We’re appreciating The Man from Snowy River by A.B. (Banjo) Paterson. This is the second time through this piece of poetry as we went through it with the girls…and now I get to indulge again with the boys.
Poetry appreciation is a very gentle affair in our household. I thought I’d share what we do and how we do it. I used to try and connect all the dots for my children and we’d almost do a mini unit study on the poem and poet but I simply lack the energy needed to do this anymore.I realise this poem is fairly lengthy but I sensed the boys would be up for it. hey, they’re boys. They love a challenge!
Over a hot chocolate I ask the boys if they remembered reading this poem many years ago. Nope! They’d forgotten. (I nod my head in an effort to hide the sigh) I ask if they remembered watching the movies, of which we own the classic editions because it is such a *family* favourite. Ha! Nope! They didn’t remember that either. Oi voi, what am I doing? While trying not to choke on my cappuccino I gently explain that we are going to look at this piece of work for a few weeks. Hmm, I was met with quizzical looks. A few weeks on one poem?
In between sips of cappuccino I simply read it aloud.
Then I explain that after a few weeks, I’d like each boy to be able to recite the poem aloud. Oh, now they’re showing signs of interest- or do they realise that they will be very embarrassed if they don’t put in some effort?
I read the first stanza aloud again. And then I went through it line by line, explaining a few (not all unknown words though. I want to keep a little bit of mystery and challenge) words and terms that they didn’t know. Ah, now a bit more interest is being shown.
I asked each boy to have a go at reading the first stanza out loud. For the zillionth time I explain how to project one’s voice, which is different to yelling. Hmm, it would be fair to say that they struggle through the first reading. Nevertheless I offer encouragement and tell them that next time they read it will be easier. And it is.
The next day I read the first two stanza’s aloud. Now, it’s their turn. They breeze through the first stanza and fumbled a little with the second. This is quite typical. By the third day, they read the first two stanza’s beautifully…little by little.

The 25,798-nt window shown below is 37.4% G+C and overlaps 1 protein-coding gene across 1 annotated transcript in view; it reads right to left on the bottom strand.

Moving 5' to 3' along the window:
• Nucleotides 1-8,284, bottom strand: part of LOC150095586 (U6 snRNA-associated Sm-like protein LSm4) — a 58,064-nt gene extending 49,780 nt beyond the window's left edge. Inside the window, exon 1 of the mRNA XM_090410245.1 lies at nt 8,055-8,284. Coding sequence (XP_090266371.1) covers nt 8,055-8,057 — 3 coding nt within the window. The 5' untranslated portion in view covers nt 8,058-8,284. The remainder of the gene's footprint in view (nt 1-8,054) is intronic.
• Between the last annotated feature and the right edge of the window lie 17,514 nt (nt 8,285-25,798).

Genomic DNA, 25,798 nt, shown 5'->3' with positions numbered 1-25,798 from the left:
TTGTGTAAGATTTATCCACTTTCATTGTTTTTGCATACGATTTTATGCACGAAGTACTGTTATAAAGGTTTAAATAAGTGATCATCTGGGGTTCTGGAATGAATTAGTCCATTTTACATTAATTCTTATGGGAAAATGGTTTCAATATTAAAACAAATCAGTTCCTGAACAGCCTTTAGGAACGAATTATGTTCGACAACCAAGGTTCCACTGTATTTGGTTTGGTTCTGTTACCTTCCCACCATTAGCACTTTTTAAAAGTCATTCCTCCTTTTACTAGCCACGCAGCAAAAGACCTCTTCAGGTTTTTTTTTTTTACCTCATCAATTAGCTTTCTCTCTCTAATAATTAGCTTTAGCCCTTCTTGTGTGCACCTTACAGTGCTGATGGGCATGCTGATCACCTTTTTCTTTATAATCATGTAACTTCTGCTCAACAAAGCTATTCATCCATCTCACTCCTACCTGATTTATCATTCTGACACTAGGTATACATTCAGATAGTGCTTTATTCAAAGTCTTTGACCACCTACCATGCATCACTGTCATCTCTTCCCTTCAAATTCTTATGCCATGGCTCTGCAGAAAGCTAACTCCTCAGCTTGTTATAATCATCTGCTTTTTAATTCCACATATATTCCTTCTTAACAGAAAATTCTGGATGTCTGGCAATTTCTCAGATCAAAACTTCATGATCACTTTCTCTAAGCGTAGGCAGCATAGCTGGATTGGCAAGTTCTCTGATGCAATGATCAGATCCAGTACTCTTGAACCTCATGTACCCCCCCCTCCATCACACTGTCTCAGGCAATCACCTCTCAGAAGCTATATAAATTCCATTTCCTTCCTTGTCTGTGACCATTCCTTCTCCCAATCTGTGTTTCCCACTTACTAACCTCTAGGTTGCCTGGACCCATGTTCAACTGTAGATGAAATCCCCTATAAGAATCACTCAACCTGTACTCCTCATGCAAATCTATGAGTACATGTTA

The boys write out one stanza each day (cough cough: when we get around to it) for copywork. They learn about the structure of the poem, spelling, rhythm and new terms.
:coffee: Another day, another hot chocolate. :coffee: (Hmmm, there’s a theme here, revolving around coffee n chocolate) I read the poem out loud again, because we just enjoy it so much! But this time I pause at certain places and expect them to jump in with the rest of it. Sure enough, they do. The words in brackets are the words I’d pause at and the boys would jump in, excitedly.
There was [Harrison,] who made his pile when [Pardon won the cup,]
The old man with his [hair as white as snow;]
But [few could ride beside him] when his blood was [fairly up -]
He would go wherever [horse and man] could go.
The next reading this won’t work as well as they will be able to recite the poem from memory. Sometimes I will just read the first word of the line out – that’s enough to jog their memory. It’s fun. The boys get to jump up and down and shout out. What’s not to like if you’re a boy?
Next week sometime, we will nestle down with blankets and chocolate and watch the movie…again. 🙂 Oh, the things a homeschool mama must do eh?
Also, in the near future I will have them do a biographical outline of the author. We’ll use a standard sheet similar to the Author Outline that can be found in my download section. Tomorrow I’ll share on other ways that I multi task using poetry. (Okay, some might call it cross curricula activities but I call it multi tasking- makes me feel efficient). There are so many wonderful ideas and ways to approach poetry, but for me, many of those ideas are simply overwhelming. The way we approach it has evolved over the years: now being gentle and natural…as natural as it can be considering that I’m not overly well educated in this area. However, I can still try to cultivate a love, or at least an appreciation of poetry.
Are you reading or enjoying any poems at the moment? Which ones? I’d love to hear about it.